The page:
Insurance coverage disruptions, challenges accessing care common amid Medicaid unwinding

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For immediate release: June 29, 2024

Boston, MA—In a survey of low-income adults across Arkansas, Kentucky, Louisiana, and Texas, one in eight respondents who were enrolled in Medicaid at some point since March 2020 reported no longer having Medicaid coverage by late 2023, with nearly half of that pool reporting being currently uninsured, according to a study by Harvard T.H. Chan School of Public Health.

The researchers conducted the survey from September to November 2023, about six months after the start of “Medicaid unwinding”—the process by which states rechecked Medicaid enrollees’ eligibility after the expiration of COVID-19-era coverage protections.

“We know from government statistics that, of the more than 90 million people whose health coverage was in jeopardy amid Medicaid unwinding, more than 23 million were removed from the program. But those statistics don’t tell us what happened to those people, or why they lost coverage,” said lead author Adrianna McIntyre, assistant professor of health policy and politics. “Our study is one of the first to help answer those outstanding questions, using completely new data from an original multi-state survey.”

The study was published June 29 in JAMA Health Forum.

The researchers surveyed 2,210 adults ages 19 to 64 in those four states whose 2022 income was at or less than 138% of the federal poverty line. Participants were asked whether they and/or their dependents had been enrolled in Medicaid at any point since March 2020, when states paused Medicaid disenrollment as part of the COVID-19 federal public health emergency. They were also asked about their current health insurance and ability to access care, as well as their demographic information.

Most survey respondents (71%) respondents reported that they and/or a dependent had been enrolled in Medicaid at some point since March 2020. Among adult respondents who had Medicaid, 12.5% reported that they had been disenrolled by fall 2023. State-specific adult disenrollment levels varied: 16% in Arkansas, 15% in Texas, 8% in Louisiana, and 7% in Kentucky. Of those disenrolled, 52% had found another source of insurance, though a meaningful share of these respondents reported experiencing coverage gaps. The remaining 48% of those disenrolled reported being uninsured. Disenrollment was significantly higher among those who were younger, rural, and/or employed, and women were likelier than men to become uninsured. The reported disenrollment rate was much lower, on average, for dependent children (5.4%).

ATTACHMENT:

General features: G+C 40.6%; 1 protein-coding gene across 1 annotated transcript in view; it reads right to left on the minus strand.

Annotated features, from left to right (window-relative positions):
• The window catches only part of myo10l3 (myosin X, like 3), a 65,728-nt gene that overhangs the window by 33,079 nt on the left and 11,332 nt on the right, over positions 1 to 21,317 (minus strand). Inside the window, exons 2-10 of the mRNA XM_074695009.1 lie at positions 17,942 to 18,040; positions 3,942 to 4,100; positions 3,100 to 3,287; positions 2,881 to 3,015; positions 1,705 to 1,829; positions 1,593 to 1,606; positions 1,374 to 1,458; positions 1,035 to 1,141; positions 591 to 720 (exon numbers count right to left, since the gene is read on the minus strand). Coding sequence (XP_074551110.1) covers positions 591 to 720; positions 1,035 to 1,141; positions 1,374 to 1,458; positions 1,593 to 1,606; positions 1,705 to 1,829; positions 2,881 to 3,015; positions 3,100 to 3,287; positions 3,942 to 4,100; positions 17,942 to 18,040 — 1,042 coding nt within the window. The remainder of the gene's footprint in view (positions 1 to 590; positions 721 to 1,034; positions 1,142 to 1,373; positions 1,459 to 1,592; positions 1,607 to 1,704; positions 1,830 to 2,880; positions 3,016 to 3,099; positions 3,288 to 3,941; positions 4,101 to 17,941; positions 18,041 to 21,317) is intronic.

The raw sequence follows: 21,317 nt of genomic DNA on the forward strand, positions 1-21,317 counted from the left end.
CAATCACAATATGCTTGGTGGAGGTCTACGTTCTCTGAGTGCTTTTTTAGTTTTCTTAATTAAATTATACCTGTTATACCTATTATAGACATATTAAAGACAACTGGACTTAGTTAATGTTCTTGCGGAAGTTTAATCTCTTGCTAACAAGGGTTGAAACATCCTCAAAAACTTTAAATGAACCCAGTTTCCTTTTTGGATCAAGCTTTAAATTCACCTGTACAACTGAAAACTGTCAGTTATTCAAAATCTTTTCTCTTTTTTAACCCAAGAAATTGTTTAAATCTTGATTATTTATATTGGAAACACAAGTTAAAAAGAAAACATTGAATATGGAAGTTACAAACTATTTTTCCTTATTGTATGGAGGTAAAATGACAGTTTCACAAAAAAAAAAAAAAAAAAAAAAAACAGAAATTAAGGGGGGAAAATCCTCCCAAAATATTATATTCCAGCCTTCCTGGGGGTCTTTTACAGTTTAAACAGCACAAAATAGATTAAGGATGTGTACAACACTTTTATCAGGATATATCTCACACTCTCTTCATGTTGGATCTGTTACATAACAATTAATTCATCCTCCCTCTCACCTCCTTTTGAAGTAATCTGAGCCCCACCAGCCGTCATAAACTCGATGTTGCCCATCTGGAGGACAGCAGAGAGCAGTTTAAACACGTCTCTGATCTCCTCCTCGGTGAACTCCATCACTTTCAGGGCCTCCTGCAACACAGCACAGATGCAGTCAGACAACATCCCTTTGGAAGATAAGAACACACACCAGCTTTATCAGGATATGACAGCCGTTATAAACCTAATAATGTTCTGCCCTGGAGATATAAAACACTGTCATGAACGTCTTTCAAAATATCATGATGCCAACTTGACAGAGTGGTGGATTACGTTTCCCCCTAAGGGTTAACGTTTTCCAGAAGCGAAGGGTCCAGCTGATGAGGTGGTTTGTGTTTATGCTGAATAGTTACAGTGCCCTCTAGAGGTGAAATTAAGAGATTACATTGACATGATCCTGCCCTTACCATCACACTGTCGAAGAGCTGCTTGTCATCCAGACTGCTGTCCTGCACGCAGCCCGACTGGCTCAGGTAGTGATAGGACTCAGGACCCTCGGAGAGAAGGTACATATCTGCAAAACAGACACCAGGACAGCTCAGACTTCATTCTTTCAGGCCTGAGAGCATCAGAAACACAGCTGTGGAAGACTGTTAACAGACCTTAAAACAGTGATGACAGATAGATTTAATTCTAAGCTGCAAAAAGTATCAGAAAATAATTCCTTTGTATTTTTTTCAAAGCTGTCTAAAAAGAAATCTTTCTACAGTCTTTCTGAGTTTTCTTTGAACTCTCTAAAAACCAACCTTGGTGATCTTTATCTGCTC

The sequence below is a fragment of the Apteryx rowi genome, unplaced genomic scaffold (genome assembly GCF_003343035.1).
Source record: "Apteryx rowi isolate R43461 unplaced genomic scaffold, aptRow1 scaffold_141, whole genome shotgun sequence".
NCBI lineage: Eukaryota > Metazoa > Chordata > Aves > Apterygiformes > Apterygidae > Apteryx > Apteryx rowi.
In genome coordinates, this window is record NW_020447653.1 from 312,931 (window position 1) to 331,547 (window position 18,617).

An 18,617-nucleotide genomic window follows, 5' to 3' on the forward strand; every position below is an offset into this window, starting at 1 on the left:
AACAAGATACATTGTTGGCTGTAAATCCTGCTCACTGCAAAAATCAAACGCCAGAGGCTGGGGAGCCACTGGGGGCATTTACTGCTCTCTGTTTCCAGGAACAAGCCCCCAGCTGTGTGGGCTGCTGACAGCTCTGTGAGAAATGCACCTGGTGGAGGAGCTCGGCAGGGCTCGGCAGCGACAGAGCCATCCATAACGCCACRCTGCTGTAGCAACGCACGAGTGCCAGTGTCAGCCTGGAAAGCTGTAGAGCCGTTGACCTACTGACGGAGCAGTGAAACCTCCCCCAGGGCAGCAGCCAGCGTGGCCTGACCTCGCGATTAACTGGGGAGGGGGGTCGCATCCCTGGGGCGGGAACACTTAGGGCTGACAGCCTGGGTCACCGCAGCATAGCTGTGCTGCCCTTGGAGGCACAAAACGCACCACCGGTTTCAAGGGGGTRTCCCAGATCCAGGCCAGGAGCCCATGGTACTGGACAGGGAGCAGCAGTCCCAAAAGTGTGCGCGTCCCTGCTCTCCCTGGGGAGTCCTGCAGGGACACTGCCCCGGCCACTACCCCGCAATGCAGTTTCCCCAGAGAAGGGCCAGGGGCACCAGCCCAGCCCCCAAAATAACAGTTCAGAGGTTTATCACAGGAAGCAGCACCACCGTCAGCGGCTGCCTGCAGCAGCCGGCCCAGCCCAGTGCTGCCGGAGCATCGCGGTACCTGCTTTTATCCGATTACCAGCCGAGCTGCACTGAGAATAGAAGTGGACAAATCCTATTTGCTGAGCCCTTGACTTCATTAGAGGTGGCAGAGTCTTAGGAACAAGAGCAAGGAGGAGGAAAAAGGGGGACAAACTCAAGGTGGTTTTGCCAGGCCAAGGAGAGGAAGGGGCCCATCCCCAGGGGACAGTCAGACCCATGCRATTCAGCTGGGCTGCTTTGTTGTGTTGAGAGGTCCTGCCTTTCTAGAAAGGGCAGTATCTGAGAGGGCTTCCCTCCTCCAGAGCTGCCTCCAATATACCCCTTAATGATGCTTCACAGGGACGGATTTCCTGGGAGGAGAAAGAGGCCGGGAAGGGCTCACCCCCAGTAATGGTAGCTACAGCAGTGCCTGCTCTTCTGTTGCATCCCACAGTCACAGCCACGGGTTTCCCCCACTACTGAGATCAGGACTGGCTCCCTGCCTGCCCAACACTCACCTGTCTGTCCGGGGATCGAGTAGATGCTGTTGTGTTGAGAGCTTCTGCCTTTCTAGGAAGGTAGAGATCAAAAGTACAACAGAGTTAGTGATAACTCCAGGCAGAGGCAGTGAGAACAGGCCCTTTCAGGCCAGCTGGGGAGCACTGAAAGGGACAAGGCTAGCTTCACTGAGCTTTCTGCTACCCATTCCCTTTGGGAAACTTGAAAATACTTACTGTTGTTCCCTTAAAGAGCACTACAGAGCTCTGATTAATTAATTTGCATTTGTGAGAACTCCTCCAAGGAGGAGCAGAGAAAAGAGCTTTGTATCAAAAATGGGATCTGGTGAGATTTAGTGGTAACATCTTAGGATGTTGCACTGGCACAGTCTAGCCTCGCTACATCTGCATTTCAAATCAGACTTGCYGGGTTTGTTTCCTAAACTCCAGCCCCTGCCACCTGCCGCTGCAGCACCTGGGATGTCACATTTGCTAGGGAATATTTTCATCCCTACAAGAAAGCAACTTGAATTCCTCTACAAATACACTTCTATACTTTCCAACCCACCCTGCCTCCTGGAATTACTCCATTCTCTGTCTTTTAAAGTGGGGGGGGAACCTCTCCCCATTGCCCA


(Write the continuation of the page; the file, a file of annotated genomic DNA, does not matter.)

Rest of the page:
The study also found that those who had been disenrolled had significantly worse access to health care compared to those who did not lose their Medicaid coverage. Those disenrolled reported more cost-related delays in care (51% versus 27%) and delays or skipped doses of medications (45% versus 27%); said that care was less affordable than the previous year (47% versus 22%); and did not go for an annual check-up during the prior year (57% versus 34%).

“In prior research, even brief coverage gaps have been associated with care disruptions and negative health outcomes,” said McIntyre. “Our findings suggest that state and federal policymakers should pursue policies to mitigate adverse outcomes associated with coverage disruptions—not just during the Medicaid unwinding, but in the years to come, as issues related to eligibility redeterminations and continuity of coverage will remain relevant in Medicaid.”

The researchers noted that the study’s findings may be limited in their generalizability for a number of reasons, including that the survey sample was limited to residents of four states who reported lower incomes and that there were considerable variations in states’ approaches to unwinding.

Benjamin Sommers, Gabriella Aboulafia, Jessica Phelan, E. John Orav, Arnold Epstein, and Jose Figueroa, all of Harvard Chan’s Department of Health Policy and Management, were co-authors.

The study received funding from the Commonwealth Fund and the Episcopal Health Foundation.

“Coverage and Access Changes During Medicaid Unwinding,” Adrianna McIntyre, Benjamin D. Sommers, Gabriella Aboulafia, Jessica Phelan, E. John Orav, Arnold M. Epstein, Jose F. Figueroa, JAMA Health Forum, June 29, 2024, doi: 10.1001/jamahealthforum.2024.2193

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image: iStock/Olena Poliakevych

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Maya Brownstein


Harvard T.H. Chan School of Public Health brings together dedicated experts from many disciplines to educate new generations of global health leaders and produce powerful ideas that improve the lives and health of people everywhere. As a community of leading scientists, educators, and students, we work together to take innovative ideas from the laboratory to people’s lives—not only making scientific breakthroughs, but also working to change individual behaviors, public policies, and health care practices. Each year, more than 400 faculty members at Harvard Chan School teach 1,000-plus full-time students from around the world and train thousands more through online and executive education courses. Founded in 1913 as the Harvard-MIT School of Health Officers, the School is recognized as America’s oldest professional training program in public health.